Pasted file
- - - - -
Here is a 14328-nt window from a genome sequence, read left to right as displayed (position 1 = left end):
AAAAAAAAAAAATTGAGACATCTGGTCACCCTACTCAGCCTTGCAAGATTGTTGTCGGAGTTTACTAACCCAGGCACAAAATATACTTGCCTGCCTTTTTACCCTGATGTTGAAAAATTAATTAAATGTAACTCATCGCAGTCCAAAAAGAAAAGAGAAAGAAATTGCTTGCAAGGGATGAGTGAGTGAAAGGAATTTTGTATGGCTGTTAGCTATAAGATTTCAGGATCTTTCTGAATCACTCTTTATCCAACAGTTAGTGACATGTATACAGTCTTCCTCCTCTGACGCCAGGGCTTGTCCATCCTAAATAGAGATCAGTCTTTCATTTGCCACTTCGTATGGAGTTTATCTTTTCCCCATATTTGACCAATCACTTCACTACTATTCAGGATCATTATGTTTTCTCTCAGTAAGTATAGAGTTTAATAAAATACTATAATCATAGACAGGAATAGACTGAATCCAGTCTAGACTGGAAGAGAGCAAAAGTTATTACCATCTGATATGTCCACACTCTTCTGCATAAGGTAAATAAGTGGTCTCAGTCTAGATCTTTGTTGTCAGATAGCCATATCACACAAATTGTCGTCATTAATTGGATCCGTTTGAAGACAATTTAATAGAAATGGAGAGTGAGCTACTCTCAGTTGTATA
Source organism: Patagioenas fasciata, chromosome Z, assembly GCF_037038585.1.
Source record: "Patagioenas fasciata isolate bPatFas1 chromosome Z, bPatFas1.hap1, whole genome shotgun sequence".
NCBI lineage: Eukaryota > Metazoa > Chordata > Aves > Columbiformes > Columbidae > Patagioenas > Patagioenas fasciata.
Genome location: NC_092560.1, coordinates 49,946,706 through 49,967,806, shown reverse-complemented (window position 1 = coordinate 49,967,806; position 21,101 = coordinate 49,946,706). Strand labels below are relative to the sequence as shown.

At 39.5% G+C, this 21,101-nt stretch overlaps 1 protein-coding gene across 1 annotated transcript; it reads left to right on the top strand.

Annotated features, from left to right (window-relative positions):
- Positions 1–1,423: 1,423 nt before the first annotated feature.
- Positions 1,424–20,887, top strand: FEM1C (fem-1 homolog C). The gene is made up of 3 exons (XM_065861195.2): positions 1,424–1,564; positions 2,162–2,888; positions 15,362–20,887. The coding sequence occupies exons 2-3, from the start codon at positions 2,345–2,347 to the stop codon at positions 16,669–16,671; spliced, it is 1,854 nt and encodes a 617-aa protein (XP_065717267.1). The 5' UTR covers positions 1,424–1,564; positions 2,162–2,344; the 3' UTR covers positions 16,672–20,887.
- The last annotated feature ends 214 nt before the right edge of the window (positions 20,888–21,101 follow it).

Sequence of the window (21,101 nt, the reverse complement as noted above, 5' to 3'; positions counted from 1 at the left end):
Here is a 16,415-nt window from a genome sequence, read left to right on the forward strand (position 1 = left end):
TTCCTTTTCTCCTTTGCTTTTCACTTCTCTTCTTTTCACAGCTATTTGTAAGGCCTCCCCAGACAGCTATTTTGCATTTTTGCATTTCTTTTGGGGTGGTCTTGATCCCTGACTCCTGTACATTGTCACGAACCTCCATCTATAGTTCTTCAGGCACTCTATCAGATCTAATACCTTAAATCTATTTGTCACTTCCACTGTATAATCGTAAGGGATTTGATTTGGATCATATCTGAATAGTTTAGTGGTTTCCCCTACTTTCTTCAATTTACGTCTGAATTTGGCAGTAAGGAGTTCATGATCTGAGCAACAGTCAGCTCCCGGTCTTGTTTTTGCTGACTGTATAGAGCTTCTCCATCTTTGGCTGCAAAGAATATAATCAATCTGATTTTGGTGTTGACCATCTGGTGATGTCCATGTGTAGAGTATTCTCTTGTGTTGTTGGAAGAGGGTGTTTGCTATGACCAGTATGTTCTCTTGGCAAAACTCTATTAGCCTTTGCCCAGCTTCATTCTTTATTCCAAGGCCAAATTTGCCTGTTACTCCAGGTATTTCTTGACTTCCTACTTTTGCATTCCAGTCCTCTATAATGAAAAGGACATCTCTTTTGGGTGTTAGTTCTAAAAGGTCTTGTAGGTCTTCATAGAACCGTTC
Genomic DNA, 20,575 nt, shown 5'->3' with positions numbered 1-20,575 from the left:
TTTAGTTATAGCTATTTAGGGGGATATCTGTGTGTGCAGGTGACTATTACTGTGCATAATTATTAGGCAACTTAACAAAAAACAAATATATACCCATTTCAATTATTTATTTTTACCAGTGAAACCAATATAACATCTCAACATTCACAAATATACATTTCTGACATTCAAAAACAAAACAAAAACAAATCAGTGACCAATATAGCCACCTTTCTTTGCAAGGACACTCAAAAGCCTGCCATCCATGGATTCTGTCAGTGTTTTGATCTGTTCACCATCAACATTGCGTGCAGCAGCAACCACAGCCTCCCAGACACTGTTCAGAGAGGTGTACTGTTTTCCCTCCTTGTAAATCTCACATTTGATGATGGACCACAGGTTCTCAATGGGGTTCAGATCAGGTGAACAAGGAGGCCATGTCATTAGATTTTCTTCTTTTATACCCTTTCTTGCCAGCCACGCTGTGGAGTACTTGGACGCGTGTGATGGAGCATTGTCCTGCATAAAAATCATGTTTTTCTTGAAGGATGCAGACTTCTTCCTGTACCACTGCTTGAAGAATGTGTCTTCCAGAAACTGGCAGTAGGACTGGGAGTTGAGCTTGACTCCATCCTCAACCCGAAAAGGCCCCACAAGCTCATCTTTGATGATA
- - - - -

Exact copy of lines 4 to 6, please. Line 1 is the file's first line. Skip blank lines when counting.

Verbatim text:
Source record: "Patagioenas fasciata isolate bPatFas1 chromosome Z, bPatFas1.hap1, whole genome shotgun sequence".
NCBI lineage: Eukaryota > Metazoa > Chordata > Aves > Columbiformes > Columbidae > Patagioenas > Patagioenas fasciata.
Genome location: NC_092560.1, coordinates 49,946,706 through 49,967,806, shown reverse-complemented (window position 1 = coordinate 49,967,806; position 21,101 = coordinate 49,946,706). Strand labels below are relative to the sequence as shown.